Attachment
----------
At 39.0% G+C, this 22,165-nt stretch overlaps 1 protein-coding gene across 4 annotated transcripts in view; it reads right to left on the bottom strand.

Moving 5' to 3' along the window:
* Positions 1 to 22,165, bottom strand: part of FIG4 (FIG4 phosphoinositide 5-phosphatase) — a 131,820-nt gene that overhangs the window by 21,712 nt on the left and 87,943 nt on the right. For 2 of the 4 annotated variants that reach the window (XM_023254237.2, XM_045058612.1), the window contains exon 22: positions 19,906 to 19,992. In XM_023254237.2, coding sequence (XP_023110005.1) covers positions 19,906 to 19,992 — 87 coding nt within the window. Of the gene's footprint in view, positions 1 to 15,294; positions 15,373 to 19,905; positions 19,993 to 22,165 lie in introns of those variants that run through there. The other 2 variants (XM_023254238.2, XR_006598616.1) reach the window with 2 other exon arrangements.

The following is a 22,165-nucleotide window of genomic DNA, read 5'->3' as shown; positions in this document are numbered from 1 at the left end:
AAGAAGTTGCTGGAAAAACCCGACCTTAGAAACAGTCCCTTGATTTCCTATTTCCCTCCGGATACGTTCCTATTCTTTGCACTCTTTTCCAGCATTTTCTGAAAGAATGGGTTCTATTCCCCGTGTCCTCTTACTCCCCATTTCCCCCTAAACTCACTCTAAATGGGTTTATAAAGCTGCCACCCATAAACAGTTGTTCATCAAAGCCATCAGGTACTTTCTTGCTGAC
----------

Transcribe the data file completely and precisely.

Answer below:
At 39.0% G+C, this 22,165-nt stretch overlaps 1 protein-coding gene across 4 annotated transcripts in view; it reads right to left on the bottom strand.

Moving 5' to 3' along the window:
* Positions 1 to 22,165, bottom strand: part of FIG4 (FIG4 phosphoinositide 5-phosphatase) — a 131,820-nt gene that overhangs the window by 21,712 nt on the left and 87,943 nt on the right. For 2 of the 4 annotated variants that reach the window (XM_023254237.2, XM_045058612.1), the window contains exon 22: positions 19,906 to 19,992. In XM_023254237.2, coding sequence (XP_023110005.1) covers positions 19,906 to 19,992 — 87 coding nt within the window. Of the gene's footprint in view, positions 1 to 15,294; positions 15,373 to 19,905; positions 19,993 to 22,165 lie in introns of those variants that run through there. The other 2 variants (XM_023254238.2, XR_006598616.1) reach the window with 2 other exon arrangements.

The following is a 22,165-nucleotide window of genomic DNA, read 5'->3' as shown; positions in this document are numbered from 1 at the left end:
AAGAAGTTGCTGGAAAAACCCGACCTTAGAAACAGTCCCTTGATTTCCTATTTCCCTCCGGATACGTTCCTATTCTTTGCACTCTTTTCCAGCATTTTCTGAAAGAATGGGTTCTATTCCCCGTGTCCTCTTACTCCCCATTTCCCCCTAAACTCACTCTAAATGGGTTTATAAAGCTGCCACCCATAAACAGTTGTTCATCAAAGCCATCAGGTACTTTCTTGCTGAC